2) Navigation. I'm not a veteran Blogspot reader, and from seeing one post, it's not obvious to me how to queue up the relevant posts I should read in the order I should read them. Could you provide a link to that?

    Sorry about that ~ that is exactly what I should have done in the beginning. Here's a link to all the Middens & Morals posts so far (and in the future). It is, however, in standard blog order, that is to say, newest first. If you look below the last post on the page, there'll be a link to older posts there (in the middle, right underneath the posts)
    DeReel said:

    I found paired virtues (prudent / reckless seems redundant with other pairs), but not a system.

    That's my bad, actually ~ seems I stopped tagging the posts appropriately at some point. D'oh! >.< I've fixed it, tho, and you can find the rest of the posts here. Sorry about that!
  • edited October 2018
    Here, I extracted a bit of data from the 100.000 characters document. Then I stopped because I realized a session of this game was probably impossible. In fact, game procedures seem obvious to you but are barely mentioned. On the other hand, at this stage, the need for abbreviations and detailed scales of trauma seem very far from obvious. As opposed to David Berg I don't suggest that you carry on like this. I think you should reconsider the way you lead this project : develop some user interface, think from the players' perspective. Else, it's not a game.
    Read this : http://www.gamesprecipice.com/category/dimensions/


    CHARACTER CREATION

    tep 1—Determine Traits: Distribute 36 points between the 18 pairs of traits
    GENEROUS (Ge)/SELFISH (Se)
    (etc.)

    Step 2—Pick Your Race:
    There are seven basic races in Galatia.

    Step 3—Pick Your Class

    Step 4—Pick Skills and Select Feats: Determine the number of skill ranks possessed by your character, based on their class and their trait.
    Determine how many feats your character receives, based on their class and level, and select them.

    Step 5—Buy Equipment: Each new character begins the game with an amount of money, based on their class, that can be spent on mundane equipment.

    Step 6—Secondary stats
    Determine secondary stats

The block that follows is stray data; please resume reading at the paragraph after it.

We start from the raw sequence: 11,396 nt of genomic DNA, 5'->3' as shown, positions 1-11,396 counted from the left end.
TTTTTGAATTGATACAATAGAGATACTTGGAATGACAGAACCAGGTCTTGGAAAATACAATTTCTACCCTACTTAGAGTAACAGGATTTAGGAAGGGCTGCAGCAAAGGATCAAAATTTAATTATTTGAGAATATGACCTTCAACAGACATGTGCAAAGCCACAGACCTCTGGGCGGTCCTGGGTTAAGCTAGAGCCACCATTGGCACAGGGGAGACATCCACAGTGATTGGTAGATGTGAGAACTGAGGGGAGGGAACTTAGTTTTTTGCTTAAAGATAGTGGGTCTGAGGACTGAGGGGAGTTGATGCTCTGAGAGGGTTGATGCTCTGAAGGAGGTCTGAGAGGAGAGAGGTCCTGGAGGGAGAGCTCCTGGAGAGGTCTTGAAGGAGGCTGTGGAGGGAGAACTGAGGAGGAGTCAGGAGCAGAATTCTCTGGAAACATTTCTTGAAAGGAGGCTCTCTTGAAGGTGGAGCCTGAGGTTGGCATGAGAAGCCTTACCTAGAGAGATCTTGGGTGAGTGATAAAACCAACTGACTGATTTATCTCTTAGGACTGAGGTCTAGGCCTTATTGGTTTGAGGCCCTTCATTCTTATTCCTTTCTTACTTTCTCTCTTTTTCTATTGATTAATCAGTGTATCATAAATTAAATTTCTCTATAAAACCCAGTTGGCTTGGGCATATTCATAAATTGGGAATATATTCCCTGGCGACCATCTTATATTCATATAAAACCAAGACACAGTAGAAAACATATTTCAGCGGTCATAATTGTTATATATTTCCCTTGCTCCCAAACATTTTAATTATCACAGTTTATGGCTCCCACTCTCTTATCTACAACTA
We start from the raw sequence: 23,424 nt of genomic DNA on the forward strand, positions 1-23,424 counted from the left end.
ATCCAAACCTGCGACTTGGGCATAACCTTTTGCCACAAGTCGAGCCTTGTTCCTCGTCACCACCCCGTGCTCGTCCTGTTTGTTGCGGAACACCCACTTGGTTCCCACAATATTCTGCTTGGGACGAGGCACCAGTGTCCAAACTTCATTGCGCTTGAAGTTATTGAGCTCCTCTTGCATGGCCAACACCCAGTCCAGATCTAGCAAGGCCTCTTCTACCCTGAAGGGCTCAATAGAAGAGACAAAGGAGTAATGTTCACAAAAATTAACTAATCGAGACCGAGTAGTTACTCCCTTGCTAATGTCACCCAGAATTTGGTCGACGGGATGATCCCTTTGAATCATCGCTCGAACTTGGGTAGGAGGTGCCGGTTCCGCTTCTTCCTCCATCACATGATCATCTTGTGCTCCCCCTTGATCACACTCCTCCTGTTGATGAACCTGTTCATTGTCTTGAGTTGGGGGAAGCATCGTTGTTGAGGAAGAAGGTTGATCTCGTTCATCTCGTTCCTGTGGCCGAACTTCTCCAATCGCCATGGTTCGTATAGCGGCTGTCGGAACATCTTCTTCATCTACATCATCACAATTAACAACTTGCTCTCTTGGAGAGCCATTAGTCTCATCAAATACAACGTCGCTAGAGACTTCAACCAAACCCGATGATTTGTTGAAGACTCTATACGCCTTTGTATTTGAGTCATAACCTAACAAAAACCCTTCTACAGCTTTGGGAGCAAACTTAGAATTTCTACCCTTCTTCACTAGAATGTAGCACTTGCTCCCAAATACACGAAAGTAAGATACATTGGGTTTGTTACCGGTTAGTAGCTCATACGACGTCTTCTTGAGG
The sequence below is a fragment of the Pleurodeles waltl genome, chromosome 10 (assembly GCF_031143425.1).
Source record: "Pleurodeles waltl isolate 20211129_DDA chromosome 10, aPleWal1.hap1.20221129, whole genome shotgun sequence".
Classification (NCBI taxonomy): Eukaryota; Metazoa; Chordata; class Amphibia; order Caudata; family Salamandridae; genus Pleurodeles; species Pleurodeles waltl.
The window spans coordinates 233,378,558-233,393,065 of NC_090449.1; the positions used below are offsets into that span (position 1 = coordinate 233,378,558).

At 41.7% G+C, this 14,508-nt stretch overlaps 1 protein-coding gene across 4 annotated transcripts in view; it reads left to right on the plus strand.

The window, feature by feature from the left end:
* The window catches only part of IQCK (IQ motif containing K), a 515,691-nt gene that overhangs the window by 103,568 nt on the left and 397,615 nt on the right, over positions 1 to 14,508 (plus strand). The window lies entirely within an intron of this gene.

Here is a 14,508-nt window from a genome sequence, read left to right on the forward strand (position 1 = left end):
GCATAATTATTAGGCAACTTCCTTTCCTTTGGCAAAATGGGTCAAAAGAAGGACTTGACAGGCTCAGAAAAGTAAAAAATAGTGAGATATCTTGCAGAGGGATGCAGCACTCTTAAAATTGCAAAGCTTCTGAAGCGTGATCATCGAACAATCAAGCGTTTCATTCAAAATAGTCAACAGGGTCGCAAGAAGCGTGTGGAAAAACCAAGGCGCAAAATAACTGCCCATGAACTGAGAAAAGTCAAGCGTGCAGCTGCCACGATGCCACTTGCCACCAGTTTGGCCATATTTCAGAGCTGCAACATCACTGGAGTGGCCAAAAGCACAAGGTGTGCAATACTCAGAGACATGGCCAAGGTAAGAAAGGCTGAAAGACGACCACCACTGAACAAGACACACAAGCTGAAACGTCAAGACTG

HP, AC, Saving throws, initiative, and attack values
    A level 1 character begins with maximum hit points for their Hit Die roll.
    Additional languages : 5 - (Lustful + Energetic + Deceitful + Worldly + Trusting + Failed Isolation) / 6 ; neglect negative results
    One otherworldly language per point of Hardened Unnatural they possess.

    Step 7- Color
    Decide on your character’s name, physical appearance.
    Pick a chivalric domain (the battlefield, the home, or the heart), and religion.



  • Or maybe let go totally: there are no procedures, players just roll according to what they feel relevant.
  • DeReel said:

    Or maybe let go totally: there are no procedures, players just roll according to what they feel relevant.

    That _is_ pretty much the mechanic. Much like, say, some versions of Cortex+ (which I'dn't read when I wrote that), the dice rolled and kept are determined by asking _why_ a character is asking. An attack in combat, frex, is likely to use Valorous and Hardened Violence, but if the character is, say, attacking a wizard who has surrendered, they might roll the same attack with Cruel and Failed Unnatural . . . .

    I understand that my writing might not be the clearest at the moment ~ I'm still in the getting my ideas out by mostly copypasta-ing from the systems I'm cribbing from stage. As I said. I was hoping for critique and commentary about the system, much like your quoted comment (and thus thank you), but comments on how I explain the system and the writing/organizing used therein are welcome, too, so far as they are specific and thus useful in moving forward.
  • It seems your writing is not that bad, if in the end I came to that conclusion. This way of using the dice goes against what I am used to, so a little note in the introduction seems necessary to me.
  • DeReel said:

    This way of using the dice goes against what I am used to, so a little note in the introduction seems necessary to me.